We all have them. Or maybe we all had them but they’ve been ruined by the advent of sōsharumedia which seems determined to out every special hidden place anyone has found, complete with detailed chizu. It’s benri, but it is also the easy track when it is done for Japan.
One of my biggest shokku upon returning to Kyoto in 2016 was the amount of signage offered up in English, Korean and Chinese. Kyoto is a tourist city, but really? You’re going to make it that easy for people? Don’t they need to pay their dues (like I did) and learn the language and the ins and outs the hard way? Grumble, grumble. Can you see why the original title of this blog was the Grouchy Granny?
Even worse than this is the amount of jōhō that is easily found online about places that used to be secret, isolated, empty and shizuka, that are now overrun with kankōkyaku. I do not like to share. Especially when I put in the work!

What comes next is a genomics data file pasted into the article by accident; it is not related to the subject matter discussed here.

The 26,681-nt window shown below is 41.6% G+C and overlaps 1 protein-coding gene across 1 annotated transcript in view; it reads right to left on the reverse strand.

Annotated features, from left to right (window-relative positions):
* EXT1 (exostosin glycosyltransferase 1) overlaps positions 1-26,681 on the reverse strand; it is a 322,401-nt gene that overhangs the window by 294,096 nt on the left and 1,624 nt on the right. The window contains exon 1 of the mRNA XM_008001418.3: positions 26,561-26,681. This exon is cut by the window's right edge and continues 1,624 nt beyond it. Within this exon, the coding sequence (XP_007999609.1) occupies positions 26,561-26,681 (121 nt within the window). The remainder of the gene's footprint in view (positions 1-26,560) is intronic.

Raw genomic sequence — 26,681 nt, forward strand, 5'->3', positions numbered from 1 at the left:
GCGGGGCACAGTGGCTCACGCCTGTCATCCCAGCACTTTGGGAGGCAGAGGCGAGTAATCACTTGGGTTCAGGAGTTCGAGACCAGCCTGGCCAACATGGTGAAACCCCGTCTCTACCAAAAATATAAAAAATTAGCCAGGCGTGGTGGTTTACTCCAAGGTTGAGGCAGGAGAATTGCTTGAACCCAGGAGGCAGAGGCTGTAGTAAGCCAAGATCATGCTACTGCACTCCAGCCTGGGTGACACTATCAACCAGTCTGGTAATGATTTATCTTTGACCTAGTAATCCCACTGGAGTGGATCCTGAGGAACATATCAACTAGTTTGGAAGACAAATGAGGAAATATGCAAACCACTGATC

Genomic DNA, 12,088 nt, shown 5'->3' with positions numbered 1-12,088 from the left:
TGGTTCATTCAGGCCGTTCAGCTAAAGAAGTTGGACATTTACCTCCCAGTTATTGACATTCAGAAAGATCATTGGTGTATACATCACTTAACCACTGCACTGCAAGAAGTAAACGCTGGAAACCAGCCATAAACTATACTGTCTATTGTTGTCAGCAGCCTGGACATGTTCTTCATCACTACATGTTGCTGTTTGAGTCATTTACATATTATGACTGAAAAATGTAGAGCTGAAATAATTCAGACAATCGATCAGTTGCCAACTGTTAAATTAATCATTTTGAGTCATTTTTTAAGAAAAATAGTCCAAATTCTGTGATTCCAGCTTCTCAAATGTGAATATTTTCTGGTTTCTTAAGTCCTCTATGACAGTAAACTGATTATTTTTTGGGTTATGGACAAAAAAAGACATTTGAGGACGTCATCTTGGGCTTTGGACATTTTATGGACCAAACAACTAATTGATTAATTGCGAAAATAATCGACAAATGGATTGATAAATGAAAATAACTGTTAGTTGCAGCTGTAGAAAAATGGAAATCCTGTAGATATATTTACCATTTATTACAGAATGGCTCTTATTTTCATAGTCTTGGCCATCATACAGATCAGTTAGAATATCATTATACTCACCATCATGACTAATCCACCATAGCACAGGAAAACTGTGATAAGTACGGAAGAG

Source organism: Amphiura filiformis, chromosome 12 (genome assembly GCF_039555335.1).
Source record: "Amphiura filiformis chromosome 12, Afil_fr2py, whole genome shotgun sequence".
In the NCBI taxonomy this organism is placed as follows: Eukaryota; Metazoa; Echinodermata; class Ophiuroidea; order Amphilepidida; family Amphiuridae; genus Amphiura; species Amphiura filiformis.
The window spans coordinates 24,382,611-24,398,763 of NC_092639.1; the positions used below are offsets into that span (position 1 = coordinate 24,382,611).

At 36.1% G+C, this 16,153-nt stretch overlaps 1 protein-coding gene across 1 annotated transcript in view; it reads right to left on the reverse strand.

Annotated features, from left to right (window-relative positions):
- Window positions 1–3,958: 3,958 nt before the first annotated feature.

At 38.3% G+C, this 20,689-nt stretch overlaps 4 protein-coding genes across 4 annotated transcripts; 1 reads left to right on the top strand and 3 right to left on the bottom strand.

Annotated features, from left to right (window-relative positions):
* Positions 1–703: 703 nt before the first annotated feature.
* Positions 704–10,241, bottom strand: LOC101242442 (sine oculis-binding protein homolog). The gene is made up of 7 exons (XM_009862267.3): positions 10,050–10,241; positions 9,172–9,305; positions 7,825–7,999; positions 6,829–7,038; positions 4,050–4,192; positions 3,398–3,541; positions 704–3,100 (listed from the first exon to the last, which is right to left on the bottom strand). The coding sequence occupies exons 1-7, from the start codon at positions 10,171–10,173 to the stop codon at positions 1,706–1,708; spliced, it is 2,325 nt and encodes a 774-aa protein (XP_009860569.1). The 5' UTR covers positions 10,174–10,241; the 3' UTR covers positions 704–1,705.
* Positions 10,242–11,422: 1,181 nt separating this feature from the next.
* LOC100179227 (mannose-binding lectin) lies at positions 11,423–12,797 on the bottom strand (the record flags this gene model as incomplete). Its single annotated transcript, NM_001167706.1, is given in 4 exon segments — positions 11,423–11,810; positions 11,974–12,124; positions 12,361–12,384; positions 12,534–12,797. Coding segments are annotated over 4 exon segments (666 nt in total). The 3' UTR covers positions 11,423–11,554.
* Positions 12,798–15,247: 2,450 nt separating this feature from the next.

In the summer of 1979, a friend and I took another friend to visit Kiyomizu Temple. That’s almost the number one tourist spot in Kyoto, but we also knew it would feel cooler up in the hills. After we’d walked around the temple grounds we found a little tea shop with a niwa in back. You’d never know it was there unless you could read Japanese. It was unassuming… and beautiful. The owner took this shashin of the three of us.
It seems ironic for me to complain about kankōkōgai when I myself was a tourist in 2016. But… I put in my time. And was able to find the Kyoto I missed on the back streets and in restaurants with no language but Japanese. So there.
- sōsharumedia – ソーシャルメディア social media
- chizu – 地図 a map
- benri – 便利 convenient
- shokku – ショック shock(s), surprise
- shizuka – 静か quiet/peaceful
- kankōkyaku – 観光客 tourist(s)
- niwa – 庭 garden
- shashin – 写真 photograph(s)
- kankōkōgai – 観光公害 overtourism. Literally tourism pollution.